Nation of Quilda
Religion: Some claim the Lonen Elves are atheists. Others would disagree. Their belief in Nothing is codified to the extent that Nothing has almost become a deity, an entity in itself. Among other doctrines, the Lonen religion claims that morality should be dictated by the state (the monarch and his or her advisors).
Flag: Two red stripes on a black field.
Climate: Continental (four distinct seasons) in the south to subarctic in the north.
Dates: Londor reluctantly uses the common elven dating system (Age of Humanity / A.H. / Xani Vardoren) though they believe it is superstition.
Londor is home to vast wilderness, with the population largely confined to small areas around Naremon and the Riverlands. Pine forests without end stretch to the far north, with unspoiled lakes and streams. Ruins from the prior Elven Age, such as the remnants of Marlon, can be found scattered throughout the vast forests. The majority of Londor is unexplored and considered dangerous.
Lonen males reach an average height of 5 ft 8 in (1.73 meters), while females stand an average of 5 ft 2.5 in (1.59 meters). Their most common hair color is black, with little variation. Like other elves, they do not grow beards.
Londor’s troops are, perhaps, the most heavily armored of the elven armies. They often wear heavy mail and full helmets. The most famous of their soldiers are their halberdiers. They are also rare among elves in that—instead of the bow—they use crossbows extensively.
Their sorcerers often serve in battle. Magic among the Lonen tends to be sexually dimorphic. Among men, sorcerers most often have the power of blood magic and have their center of operations in the Blood Keep east of Naremon. Among women, sorceresses most often have the power of iron magic. The sorceresses have their center of operations on an island off the coast of the Riverlands, Iron Isle, and their citadel the Iron Tower from which the High Sorceress rules. A minority of sorceresses have other powers, such as necromancy. From around 1410 A.H. to 1451 A.H., a coven of necromancers predominated until Queen Madiré (see below) disbanded them.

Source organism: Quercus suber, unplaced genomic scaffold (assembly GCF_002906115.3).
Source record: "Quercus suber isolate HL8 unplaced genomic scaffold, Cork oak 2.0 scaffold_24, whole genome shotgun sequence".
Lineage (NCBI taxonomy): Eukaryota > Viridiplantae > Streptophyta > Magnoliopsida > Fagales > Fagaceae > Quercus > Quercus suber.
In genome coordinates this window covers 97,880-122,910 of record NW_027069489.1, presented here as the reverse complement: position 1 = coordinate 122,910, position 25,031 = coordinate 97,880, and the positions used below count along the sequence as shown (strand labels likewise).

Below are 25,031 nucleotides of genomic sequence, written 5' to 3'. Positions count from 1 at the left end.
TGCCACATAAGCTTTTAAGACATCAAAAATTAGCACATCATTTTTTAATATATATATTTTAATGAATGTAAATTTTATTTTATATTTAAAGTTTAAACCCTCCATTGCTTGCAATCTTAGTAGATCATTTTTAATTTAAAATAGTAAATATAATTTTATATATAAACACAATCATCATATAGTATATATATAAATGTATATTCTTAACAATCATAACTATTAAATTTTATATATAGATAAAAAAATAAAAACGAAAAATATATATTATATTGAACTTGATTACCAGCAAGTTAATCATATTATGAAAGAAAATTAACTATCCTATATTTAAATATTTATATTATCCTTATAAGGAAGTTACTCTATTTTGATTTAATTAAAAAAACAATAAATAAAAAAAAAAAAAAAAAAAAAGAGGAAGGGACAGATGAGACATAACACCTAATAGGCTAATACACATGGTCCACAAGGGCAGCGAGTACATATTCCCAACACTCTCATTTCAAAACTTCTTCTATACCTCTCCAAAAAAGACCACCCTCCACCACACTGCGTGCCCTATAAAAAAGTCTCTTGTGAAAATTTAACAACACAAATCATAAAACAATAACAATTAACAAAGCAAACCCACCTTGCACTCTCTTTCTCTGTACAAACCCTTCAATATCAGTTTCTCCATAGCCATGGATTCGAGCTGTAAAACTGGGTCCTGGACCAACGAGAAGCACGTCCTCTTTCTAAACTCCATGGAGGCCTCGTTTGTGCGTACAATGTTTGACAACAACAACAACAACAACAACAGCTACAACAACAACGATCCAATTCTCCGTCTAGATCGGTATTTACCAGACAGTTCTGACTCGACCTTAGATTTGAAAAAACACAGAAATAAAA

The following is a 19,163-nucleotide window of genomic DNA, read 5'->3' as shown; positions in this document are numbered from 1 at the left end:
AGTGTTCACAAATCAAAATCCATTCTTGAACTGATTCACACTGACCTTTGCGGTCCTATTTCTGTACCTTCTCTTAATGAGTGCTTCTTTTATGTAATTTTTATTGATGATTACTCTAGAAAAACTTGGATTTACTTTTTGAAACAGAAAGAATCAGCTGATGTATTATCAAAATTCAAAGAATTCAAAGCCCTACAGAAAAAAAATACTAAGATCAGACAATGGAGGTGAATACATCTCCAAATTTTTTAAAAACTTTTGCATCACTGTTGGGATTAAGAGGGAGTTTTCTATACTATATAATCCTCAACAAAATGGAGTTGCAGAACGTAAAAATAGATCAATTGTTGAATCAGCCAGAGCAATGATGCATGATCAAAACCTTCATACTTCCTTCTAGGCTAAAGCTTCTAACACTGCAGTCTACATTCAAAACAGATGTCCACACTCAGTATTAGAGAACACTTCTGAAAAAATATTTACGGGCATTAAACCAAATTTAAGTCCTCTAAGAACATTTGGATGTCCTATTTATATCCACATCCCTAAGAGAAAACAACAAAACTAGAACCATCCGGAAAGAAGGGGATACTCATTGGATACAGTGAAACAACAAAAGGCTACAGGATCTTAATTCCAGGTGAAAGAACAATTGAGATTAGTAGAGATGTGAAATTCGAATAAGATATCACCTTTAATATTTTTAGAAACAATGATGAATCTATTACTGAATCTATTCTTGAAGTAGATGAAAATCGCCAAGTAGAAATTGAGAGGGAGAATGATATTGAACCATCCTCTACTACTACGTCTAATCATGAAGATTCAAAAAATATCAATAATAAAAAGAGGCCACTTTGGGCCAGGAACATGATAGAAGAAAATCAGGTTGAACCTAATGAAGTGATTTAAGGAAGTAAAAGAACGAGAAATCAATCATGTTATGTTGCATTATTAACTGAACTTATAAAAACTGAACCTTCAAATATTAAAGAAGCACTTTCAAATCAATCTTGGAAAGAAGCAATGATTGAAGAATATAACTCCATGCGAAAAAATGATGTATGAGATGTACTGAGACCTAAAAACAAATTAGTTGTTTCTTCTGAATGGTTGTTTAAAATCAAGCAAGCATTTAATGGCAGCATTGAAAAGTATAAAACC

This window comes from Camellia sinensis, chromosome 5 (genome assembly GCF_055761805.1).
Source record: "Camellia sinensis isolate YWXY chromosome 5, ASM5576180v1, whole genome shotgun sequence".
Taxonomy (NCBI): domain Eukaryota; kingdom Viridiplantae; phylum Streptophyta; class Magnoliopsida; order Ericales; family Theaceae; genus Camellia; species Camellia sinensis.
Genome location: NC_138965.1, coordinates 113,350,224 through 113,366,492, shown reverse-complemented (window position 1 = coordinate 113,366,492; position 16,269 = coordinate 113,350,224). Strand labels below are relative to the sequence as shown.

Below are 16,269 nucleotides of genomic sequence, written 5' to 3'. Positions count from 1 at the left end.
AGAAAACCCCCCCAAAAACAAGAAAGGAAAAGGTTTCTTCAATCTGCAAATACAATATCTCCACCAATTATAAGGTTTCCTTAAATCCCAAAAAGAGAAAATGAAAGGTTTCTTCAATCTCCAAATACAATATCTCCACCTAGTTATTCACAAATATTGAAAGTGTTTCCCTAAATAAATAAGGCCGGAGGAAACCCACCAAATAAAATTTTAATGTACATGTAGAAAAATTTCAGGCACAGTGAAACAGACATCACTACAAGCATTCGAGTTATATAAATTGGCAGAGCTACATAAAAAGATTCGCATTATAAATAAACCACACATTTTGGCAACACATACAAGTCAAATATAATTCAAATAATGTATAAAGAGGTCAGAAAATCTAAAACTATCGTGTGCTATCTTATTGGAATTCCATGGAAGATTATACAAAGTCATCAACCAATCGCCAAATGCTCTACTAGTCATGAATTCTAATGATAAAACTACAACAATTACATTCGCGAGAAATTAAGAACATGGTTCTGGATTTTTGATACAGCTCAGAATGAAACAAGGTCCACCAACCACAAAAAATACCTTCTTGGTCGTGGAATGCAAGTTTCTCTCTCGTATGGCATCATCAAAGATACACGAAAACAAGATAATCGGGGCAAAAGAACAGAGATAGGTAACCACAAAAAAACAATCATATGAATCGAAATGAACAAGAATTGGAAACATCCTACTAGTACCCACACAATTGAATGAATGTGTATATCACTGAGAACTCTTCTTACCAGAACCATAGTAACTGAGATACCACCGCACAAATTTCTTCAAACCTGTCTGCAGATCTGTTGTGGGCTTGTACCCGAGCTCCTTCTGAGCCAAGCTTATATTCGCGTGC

Londor is ruled by a monarch and his advisors. For several hundred years, the kingdom has been ruled by a queen with the kings taking a peripheral role. Madiré was the most recent queen until her death in 1453 A.H., and her terrifying rule is acutely remembered. Recently, tumult has engulfed the kingdom because some question the legitimacy of her daughter, Dralynthé, because she is of partial vampire (druen) blood.
Unlike the other elven kingdoms, Londor practices slavery. Slaves are often captured from human lands, or from battles with other elves. These are sold to human tyrants, brought back into the Londor Kingdom, or shipped to Nardur, the country of the vampires.
The traditional enemies of the Lonen Elves are the Lamen Elves, whom they call the High Elves (“high,” in this context, meaning proud). They have a tense relationship with the Wild Elves of Kardir to the south, having alternately supported or fought with them at different periods. Though they have fought with the Gallian humans to the southwest, and enslaved many of their people, the Lonen state has—in the moral law it established—commanded that the Lonen armies will not conquer or subjugate non-elven lands. In fact, the Lonen tribe has relatively friendly relations with the humans of the Gallian League.
REGIONS OF LONDOR
• The Wilderness: Comprising the majority of Londor, an endless land of pine forests and swamps.
• East Arlom: A treeless plain outside Naremon, home to the castles and horse ranches of the aristocracy.
• Naremdor: A treacherous wilderness around Naremon.
• The Riverlands: A region near the sea along the River Saron.
• The Skyfall (Seliyavi) Rift is a 1,500-foot deep canyon formed during the Age of Elves. In that period of heightened magic and technology, engines of war broke apart the earth during a battle between the Lonen and the Lamen Elves. Even today, magic-weaving is strengthened there; and oddly-formed creatures are said to wander the deepest parts of the Rift. Few descend to the great depths, but those who do tell of a great caustic lake of boiling sulfur, pillars of salt, and artifacts of ancient days.